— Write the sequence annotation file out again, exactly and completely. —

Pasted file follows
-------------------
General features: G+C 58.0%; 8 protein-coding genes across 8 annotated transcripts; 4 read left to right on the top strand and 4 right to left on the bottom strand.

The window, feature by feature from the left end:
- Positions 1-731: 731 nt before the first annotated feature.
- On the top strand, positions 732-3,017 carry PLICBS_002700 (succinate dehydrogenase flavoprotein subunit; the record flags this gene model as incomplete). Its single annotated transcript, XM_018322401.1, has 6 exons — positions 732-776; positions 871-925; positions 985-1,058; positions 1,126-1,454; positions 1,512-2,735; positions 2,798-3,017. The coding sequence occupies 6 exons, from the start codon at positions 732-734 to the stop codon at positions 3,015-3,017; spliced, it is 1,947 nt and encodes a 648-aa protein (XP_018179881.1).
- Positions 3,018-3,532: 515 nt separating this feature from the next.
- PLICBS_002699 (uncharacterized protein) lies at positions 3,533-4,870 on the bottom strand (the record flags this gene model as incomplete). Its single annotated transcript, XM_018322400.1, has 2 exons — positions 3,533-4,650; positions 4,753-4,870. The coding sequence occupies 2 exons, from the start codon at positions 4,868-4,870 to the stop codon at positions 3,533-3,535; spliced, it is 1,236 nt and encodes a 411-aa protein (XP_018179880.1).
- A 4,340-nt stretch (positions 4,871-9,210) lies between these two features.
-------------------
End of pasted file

General features: G+C 58.0%; 8 protein-coding genes across 8 annotated transcripts; 4 read left to right on the top strand and 4 right to left on the bottom strand.

The window, feature by feature from the left end:
- Positions 1-731: 731 nt before the first annotated feature.
- On the top strand, positions 732-3,017 carry PLICBS_002700 (succinate dehydrogenase flavoprotein subunit; the record flags this gene model as incomplete). Its single annotated transcript, XM_018322401.1, has 6 exons — positions 732-776; positions 871-925; positions 985-1,058; positions 1,126-1,454; positions 1,512-2,735; positions 2,798-3,017. The coding sequence occupies 6 exons, from the start codon at positions 732-734 to the stop codon at positions 3,015-3,017; spliced, it is 1,947 nt and encodes a 648-aa protein (XP_018179881.1).
- Positions 3,018-3,532: 515 nt separating this feature from the next.
- PLICBS_002699 (uncharacterized protein) lies at positions 3,533-4,870 on the bottom strand (the record flags this gene model as incomplete). Its single annotated transcript, XM_018322400.1, has 2 exons — positions 3,533-4,650; positions 4,753-4,870. The coding sequence occupies 2 exons, from the start codon at positions 4,868-4,870 to the stop codon at positions 3,533-3,535; spliced, it is 1,236 nt and encodes a 411-aa protein (XP_018179880.1).
- A 4,340-nt stretch (positions 4,871-9,210) lies between these two features.